Journalists and secrets

by Henry Farrell on April 18, 2006

Also in the Chronicle, an “interesting article”: on controversies swirling around Jack Anderson’s archives, which have been donated to GWU. Kevin Drum said last month that the “AIPAC case”: was likely to be used as a weapon against leakers. Now we have this.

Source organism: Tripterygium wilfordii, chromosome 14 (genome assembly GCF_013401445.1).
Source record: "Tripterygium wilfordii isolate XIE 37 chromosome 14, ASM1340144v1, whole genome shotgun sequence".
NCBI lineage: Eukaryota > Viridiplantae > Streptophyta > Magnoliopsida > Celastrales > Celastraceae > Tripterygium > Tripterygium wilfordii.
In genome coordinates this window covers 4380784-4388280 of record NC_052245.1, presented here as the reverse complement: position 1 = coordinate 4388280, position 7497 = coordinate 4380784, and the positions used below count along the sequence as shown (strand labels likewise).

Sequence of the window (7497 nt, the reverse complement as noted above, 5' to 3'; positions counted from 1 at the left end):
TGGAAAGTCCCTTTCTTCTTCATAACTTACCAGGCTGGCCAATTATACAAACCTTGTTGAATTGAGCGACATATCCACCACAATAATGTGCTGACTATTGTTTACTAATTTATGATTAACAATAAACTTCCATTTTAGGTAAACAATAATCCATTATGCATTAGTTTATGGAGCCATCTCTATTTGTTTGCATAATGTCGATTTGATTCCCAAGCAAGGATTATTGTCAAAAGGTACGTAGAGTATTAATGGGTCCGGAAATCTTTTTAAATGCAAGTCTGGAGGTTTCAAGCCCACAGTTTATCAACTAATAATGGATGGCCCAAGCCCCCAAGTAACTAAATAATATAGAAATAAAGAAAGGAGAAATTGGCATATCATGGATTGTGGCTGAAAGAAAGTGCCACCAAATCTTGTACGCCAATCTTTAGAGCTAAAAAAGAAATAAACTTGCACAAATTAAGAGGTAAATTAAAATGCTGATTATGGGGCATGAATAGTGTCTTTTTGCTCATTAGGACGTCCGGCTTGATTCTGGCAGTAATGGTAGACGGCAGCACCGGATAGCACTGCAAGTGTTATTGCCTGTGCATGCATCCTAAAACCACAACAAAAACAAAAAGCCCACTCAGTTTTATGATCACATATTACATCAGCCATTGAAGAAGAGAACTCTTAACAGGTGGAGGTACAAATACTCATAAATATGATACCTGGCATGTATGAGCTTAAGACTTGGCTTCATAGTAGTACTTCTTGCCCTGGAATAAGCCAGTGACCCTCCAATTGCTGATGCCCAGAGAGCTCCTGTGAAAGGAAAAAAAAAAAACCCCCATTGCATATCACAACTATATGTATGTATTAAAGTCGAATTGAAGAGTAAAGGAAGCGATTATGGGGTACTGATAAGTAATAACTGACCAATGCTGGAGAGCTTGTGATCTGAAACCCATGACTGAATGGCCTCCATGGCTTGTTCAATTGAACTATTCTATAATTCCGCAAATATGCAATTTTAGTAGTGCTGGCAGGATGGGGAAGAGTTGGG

bq. During his life and career as a muckraking journalist in Washington, Jack Anderson cultivated secret sources throughout the halls of government — sources who passed on information that allowed Anderson to investigate and write about Watergate, CIA assassination schemes, and countless scandals. His syndicated column, Washington Merry-Go-Round, earned him the enmity of the corrupt and powerful — so much so that during the Watergate years, associates of Nixon had discussed assassinating the columnist. … His archive, some 200 boxes now being held by George Washington University’s library, could be a trove of information about state secrets, dirty dealings, political maneuverings, and old-fashioned investigative journalism, open for historians and up-and-coming reporters to see. But the government wants to see the documents before anyone else. Agents from the Federal Bureau of Investigation have told university officials and members of the Anderson family that they want to go through the archive, and that agents will remove any item they deem confidential or top secret. … The FBI eventually told Kevin Anderson that the investigation centered on Steven J. Rosen and Keith Weissman, two former officials with the American Israel Public Affairs Committee who have been charged with receiving and distributing national defense information. …Kevin Anderson doubts that his father gathered information related to the Aipac case. He points out that his father had Parkinson’s disease for the last 15 years of his life and that he had done his best muckraking in the 1960s, 70s, and early 80s.